The Environmental Debate: Meat vs No Meat

woman at the beach

Is a no meat diet really better for the environment?

As we become more environmentally conscious, the question of what diets help reduce our carbon footprint is a necessary one for us to think about.

The B.B gals are all about healthy living and our office consists of a bunch of vegetarians, pescatarians and vegans.

I am the resident carnivore in the group.

When my vegetarian friend offers me her lunch.

This research was something I desperately didn’t want to do in fear that I would have to give up my precious steak: Alas, my worst fears were realised.

First, I looked a UK study from a bunch of nutritionists at the University of Aberdeen who were testing to see whether people could reduce greenhouse gas emissions by eating a ‘healthy’ diet.

The nutritionists sorted through 82 food groups to identify what foods we should be eating if we want to reduce greenhouse emissions.

One of the researchers from the study, Jennie Macdiarmid, told the New Scientist that if an individual was motivated enough they could reduce their greenhouse emissions by an incredible 90%.

The seven foods the researchers concluded were best for the environment: pasta, peas, fried onion, brassicas (veggies such as cabbages, broccoli and turnips), sesame seeds, dry wholegrain breakfast cereal and (surprisingly) lollies.

There’s a very obvious food group missing: meat,

This does not bode well for me.

I am not impressed.

The World Resources Institute found that today beef causes around 50 times the greenhouse gas emissions of beans and grains.

Cows also require several times more water for farmers than a crop of beans or grains.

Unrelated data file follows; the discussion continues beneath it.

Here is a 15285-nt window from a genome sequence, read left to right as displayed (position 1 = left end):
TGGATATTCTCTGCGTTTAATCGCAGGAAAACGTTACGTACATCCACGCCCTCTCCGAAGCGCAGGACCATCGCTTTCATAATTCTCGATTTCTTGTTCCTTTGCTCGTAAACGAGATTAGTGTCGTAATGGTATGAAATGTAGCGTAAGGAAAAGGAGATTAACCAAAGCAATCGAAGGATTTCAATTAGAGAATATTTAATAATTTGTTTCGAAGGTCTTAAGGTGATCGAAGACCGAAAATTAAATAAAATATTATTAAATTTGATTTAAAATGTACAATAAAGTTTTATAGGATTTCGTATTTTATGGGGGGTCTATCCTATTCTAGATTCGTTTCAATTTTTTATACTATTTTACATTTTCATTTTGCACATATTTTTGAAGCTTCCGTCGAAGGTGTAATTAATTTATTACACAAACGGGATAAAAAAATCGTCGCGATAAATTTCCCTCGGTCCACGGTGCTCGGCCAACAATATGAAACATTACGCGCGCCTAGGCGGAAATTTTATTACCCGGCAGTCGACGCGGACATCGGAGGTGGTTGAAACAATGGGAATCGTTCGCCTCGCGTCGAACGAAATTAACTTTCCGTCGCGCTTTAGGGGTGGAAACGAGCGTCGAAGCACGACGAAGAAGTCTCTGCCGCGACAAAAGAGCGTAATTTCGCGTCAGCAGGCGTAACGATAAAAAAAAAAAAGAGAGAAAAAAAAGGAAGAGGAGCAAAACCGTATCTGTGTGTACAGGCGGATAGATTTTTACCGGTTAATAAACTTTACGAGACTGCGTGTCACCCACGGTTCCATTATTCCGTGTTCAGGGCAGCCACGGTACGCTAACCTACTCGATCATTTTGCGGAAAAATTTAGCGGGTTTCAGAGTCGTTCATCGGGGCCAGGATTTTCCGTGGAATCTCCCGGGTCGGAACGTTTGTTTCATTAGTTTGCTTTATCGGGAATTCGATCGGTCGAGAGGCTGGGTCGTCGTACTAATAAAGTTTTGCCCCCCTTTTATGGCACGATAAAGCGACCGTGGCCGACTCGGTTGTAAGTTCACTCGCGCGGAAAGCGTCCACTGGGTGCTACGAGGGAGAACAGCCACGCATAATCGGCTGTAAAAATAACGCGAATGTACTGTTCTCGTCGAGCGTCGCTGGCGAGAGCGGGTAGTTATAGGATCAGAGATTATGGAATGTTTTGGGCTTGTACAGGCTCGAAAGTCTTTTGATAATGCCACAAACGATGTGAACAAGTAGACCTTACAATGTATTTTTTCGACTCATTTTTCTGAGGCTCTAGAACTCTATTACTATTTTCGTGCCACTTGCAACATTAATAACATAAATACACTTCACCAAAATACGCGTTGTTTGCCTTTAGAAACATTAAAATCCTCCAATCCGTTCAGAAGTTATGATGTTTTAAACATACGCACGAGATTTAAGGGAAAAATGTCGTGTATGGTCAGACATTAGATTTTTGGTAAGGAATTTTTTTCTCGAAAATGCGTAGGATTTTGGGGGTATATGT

And as the world relies on a meat-heavy Western diet, this number will only increase.

I can hear the “I told you so’s” from all the vegetarians and vegans as I’m writing this, but hold your horses, because vegetarianism has its downsides too.

Just like meat, cheese is high in saturated fats, and a cheese-heavy diet could be just as bad for you as a meat-heavy diet.

On top of this, red meat does provide our bodies with the iron and vitamin B12 that we need as our bodies are often low in these vital nutrients.

And then there is the little factor of grasslands being among the largest ecosystems in the world and contributing to the livelihoods of more than 800 million people.

The land on which beef is farmed makes up a whopping 70% of the worlds ENTIRE agricultural land.

And other animals, such as chickens and pigs, don’t have the same environmental impact that beef does – as they do not produce methane.

Long story short: meat isn’t all bad for you.

BUT a meat-heavy diet is proving not to be sustainable and we need to start making an effort to reduce our carbon footprint.

Have a couple of meat-free nights a week, and maybe have some chicken or pork instead of beef.

Milly Haddrick

MILLY IS IN HER SECOND YEAR STUDYING A BACHELOR OF COMMUNICATIONS AT UTS. MILLY LOVES ALL THINGS FOOD, FITNESS AND FASHION. IN HER DOWN TIME SHE'LL EITHER BE PLATTERING UP A DIVINE CHEESE BOARD, CHECKING OUT THAT NEW BRUNCH SPOT OR IMMERSING HERSELF IN SYDNEY LIFE.

No Comments Yet

Leave a Reply

Your email address will not be published.

Be your best self.

FOLLOW US ON

SUBSCRIBE TO BONDI BEAUTY